EGFR exon 20 insertion mutations are a unique class of mutations associated with resistance to typical EGFR TKIs. Typical TKI therapy is associated with low response rates and should not be used as upfront therapy [35]. Standard first-line therapy includes platinum-based chemotherapy. Recently, phase I data have emerged for amivantamab and mobocertinib therapies after treatment with systemic chemotherapy. Amivantamab is an intravenous bispecific EGFR and MET receptor antibody and has demonstrated an overall response rate (ORR) of 40% in the phase 1 CHRYSALIS trial with median PFS of 8.3 months [36]. Mobocertinib is an oral TKI demonstrating an ORR of 28% and median PFS of 7.3 months [37].

5.3. ALK Rearrangements

Anaplastic lymphoma kinase (ALK) rearrangements are detected in 2–5% of all NSCLCs [38]. These rearrangements are sensitive to ALK TKIs, with prognosis measured in years, when the appropriate therapy is started immediately. Brain metastases and leptomeningeal disease are common in patients with advanced ALK positive NSCLC; therefore, first-line treatment prioritizing CNS activity is favored [39]. ALK TKIs should be used in the first-line setting, regardless of PDL1 status. First-line treatment with either alectinib, brigatinib or lorlatinib is recommended, with each of these agents demonstrating superior PFS and CNS activity when compared to earlier ALK TKIs, such as crizotinib [39].
Three studies have compared alectinib to crizotinib in the first-line metastatic setting. The Japanese study J-ALEX, the Asian study ALESIA and the global study ALEX demonstrated a 66%, 78% and 53% respective relative reduction in risk of progression or death [40,41]. OS data are still immature, with the median OS not being met for alectinib at the 5-year interim analysis of ALEX compared to 54.7 months with crizotinib [42]. The most common adverse events with alectinib include anemia, myalgia, increased bilirubin, increased weight and photosensitivity.
In the ALTA 1L study, brigatinib demonstrated improved efficacy over crizotinib in the first-line advanced setting with a 51% reduction in the risk of progression or death [43]. The overall survival data are still immature. The most common adverse events with brigatinib include elevated CK, cough and hypertension. Interstitial lung disease/pneumonitis occurred in approximately 4% of patients. Brigatinib-related pneumonitis tends to occur early in treatment necessitating close monitoring, especially within the first few weeks of starting therapy [44].
Lorlatinib is a third-generation ALK TKI and was specifically designed to cross the blood–brain barrier to achieve high CNS concentration. In the CROWN study, lorlatinib demonstrated improved efficacy over crizotinib in the first-line setting with a 72% reduction in the risk of progression or death. Overall survival data are immature [45]. The most common adverse events with lorlatinib include hypercholesterolemia, hypertriglyceridemia, edema and peripheral neuropathy. Unique to lorlatinib is its neurologic side effects, as they relate to cognition (i.e., memory impairment) and mood (i.e., affect lability), which are reversible with dose interruptions. The decision to initiate alectinib, brigatinib or lorlatinib in Canada depends on patient characteristics and availability of the drugs. In contrast to EGFR-mutated NSCLC, immunotherapy is typically associated with poor response rates in this patient population.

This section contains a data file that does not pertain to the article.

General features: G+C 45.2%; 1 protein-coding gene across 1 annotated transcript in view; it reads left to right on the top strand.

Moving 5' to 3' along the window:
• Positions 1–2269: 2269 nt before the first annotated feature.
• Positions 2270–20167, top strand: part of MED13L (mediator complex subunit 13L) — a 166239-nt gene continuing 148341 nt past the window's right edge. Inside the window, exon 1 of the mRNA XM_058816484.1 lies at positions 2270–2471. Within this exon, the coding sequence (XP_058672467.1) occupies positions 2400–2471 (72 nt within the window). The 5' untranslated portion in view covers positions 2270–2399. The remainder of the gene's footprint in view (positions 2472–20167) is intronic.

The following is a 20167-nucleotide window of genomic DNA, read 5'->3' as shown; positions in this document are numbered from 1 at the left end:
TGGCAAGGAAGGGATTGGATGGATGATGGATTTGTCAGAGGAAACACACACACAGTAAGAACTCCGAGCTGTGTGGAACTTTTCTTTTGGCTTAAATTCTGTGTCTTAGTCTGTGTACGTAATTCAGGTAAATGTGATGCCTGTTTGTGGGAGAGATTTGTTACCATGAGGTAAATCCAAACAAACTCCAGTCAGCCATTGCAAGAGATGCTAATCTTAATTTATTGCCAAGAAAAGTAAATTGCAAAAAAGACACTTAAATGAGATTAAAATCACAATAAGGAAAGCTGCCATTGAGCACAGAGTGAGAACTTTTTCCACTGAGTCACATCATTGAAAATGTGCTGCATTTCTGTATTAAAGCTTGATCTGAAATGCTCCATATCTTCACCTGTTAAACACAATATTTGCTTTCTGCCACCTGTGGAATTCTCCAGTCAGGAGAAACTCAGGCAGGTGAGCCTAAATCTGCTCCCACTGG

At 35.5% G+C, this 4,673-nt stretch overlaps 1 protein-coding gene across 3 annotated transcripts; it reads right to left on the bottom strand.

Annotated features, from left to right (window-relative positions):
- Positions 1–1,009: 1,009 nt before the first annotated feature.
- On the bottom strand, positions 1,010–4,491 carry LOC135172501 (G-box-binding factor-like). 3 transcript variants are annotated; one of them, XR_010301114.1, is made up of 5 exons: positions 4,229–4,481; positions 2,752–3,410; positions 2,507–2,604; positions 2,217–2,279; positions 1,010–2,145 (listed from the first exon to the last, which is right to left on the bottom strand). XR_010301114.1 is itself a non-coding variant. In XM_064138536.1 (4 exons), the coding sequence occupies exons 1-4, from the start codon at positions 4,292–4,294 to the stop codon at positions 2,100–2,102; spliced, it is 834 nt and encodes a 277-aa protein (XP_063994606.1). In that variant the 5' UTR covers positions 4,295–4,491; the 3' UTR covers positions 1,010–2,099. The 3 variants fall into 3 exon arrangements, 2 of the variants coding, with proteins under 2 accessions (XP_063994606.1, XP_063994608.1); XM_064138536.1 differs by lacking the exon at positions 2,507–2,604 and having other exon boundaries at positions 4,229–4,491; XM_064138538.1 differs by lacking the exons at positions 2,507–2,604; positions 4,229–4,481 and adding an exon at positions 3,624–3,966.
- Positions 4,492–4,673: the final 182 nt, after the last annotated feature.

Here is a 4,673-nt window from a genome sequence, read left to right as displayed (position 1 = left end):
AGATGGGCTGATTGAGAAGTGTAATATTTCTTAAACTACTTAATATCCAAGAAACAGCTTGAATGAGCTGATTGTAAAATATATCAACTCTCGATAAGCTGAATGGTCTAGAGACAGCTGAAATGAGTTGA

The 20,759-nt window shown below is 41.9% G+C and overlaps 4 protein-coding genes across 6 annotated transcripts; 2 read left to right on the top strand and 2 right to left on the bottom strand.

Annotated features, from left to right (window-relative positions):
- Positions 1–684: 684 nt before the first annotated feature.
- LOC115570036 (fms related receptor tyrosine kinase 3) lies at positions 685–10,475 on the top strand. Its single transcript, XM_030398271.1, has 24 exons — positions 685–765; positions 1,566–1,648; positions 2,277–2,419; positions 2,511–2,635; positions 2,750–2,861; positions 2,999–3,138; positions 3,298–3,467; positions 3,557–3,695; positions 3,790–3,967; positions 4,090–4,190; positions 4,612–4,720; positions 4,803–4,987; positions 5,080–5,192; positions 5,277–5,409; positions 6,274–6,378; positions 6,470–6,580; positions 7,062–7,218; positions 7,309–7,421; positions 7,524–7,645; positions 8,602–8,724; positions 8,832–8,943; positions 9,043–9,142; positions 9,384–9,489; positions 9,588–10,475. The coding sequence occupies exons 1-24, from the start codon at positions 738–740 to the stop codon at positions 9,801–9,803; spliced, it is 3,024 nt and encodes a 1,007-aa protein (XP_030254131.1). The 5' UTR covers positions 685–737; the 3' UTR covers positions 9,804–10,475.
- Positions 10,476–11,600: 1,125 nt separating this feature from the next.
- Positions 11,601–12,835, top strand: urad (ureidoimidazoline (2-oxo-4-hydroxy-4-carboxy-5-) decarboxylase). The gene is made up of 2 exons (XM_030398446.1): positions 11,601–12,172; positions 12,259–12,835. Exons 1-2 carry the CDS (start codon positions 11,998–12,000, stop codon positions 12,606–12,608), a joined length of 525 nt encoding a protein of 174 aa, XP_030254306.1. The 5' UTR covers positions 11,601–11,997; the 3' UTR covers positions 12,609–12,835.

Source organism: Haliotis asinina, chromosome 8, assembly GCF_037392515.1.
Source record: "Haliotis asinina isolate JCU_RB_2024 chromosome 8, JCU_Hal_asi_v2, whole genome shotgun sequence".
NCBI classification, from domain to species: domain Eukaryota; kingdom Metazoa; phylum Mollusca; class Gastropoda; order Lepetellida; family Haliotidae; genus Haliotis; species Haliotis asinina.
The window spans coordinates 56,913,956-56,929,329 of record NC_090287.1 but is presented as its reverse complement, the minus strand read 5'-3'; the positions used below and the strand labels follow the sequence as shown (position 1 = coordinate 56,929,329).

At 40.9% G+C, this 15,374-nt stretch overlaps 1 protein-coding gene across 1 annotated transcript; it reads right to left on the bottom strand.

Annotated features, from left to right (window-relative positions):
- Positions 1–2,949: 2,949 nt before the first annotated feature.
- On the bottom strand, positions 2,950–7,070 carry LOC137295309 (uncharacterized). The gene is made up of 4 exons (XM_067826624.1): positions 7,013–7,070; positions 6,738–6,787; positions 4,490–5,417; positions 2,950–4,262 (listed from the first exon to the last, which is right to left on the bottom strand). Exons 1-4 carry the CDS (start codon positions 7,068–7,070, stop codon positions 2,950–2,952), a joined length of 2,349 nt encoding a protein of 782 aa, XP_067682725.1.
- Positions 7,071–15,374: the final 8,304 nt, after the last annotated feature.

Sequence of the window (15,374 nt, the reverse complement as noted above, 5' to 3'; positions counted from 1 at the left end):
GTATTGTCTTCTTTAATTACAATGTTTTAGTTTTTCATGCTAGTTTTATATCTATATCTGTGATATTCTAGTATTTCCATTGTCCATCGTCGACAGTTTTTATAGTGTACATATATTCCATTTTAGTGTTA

5.4. ROS1 Rearrangements

ROS1 is a receptor tyrosine kinase of the insulin receptor family and is present in approximately 1–2% of patients with NSCLC [46]. These rearrangements are sensitive to the ROS1/MET inhibitor crizotinib. Evidence supporting the use of crizotinib for ROS1 positive NSCLC is based on early phase clinical trials demonstrating an ORR of 72%, with median duration of response of 25 months [47]. Lorlatinib, which is approved in ALK-positive NSCLC, appears to overcome acquired resistance to crizotinib in patients with ROS1 positive NSCLC [48]. Entrectinib, an oral ROS1/TRK inhibitor, has also been approved in Canada for the treatment of ROS1 positive NSCLC.

5.5. KRAS Mutations

Kirsten rat sarcoma viral oncogene homolog (KRAS) mutations have been identified in several cancers. It is the most common driver mutation in lung cancer. Mutations in codon 12 (KRAS G12C mutations) comprise almost 50% of KRAS mutations and, in contrast to other mutations, they often occur in individuals with a smoking history [49]. Once thought to be an undruggable target, emerging KRAS inhibitors are showing promise in the treatment of metastatic NSCLC [50]. Sotorasib is the first targeted agent developed for KRAS G12C mutations. It specifically and irreversibly inhibits KRAS G12C by locking it in an inactive GDP-bound state [51]. In a phase I study of previously treated NSCLC patients with KRAS G12C mutations, an ORR of 32% and a disease control rate of 88% were seen with sotorasib [50]. The most common adverse events were liver-function-test abnormalities, diarrhea, anemia, hepatitis and hyponatremia. The CodeBreak 200 trial will be evaluating sotorasib versus docetaxel in NSCLC patients who have progressed on at least one prior systemic therapy, with past treatments having to include platinum-based chemotherapy and an immune checkpoint inhibitor [52].

5.6. Immunotherapy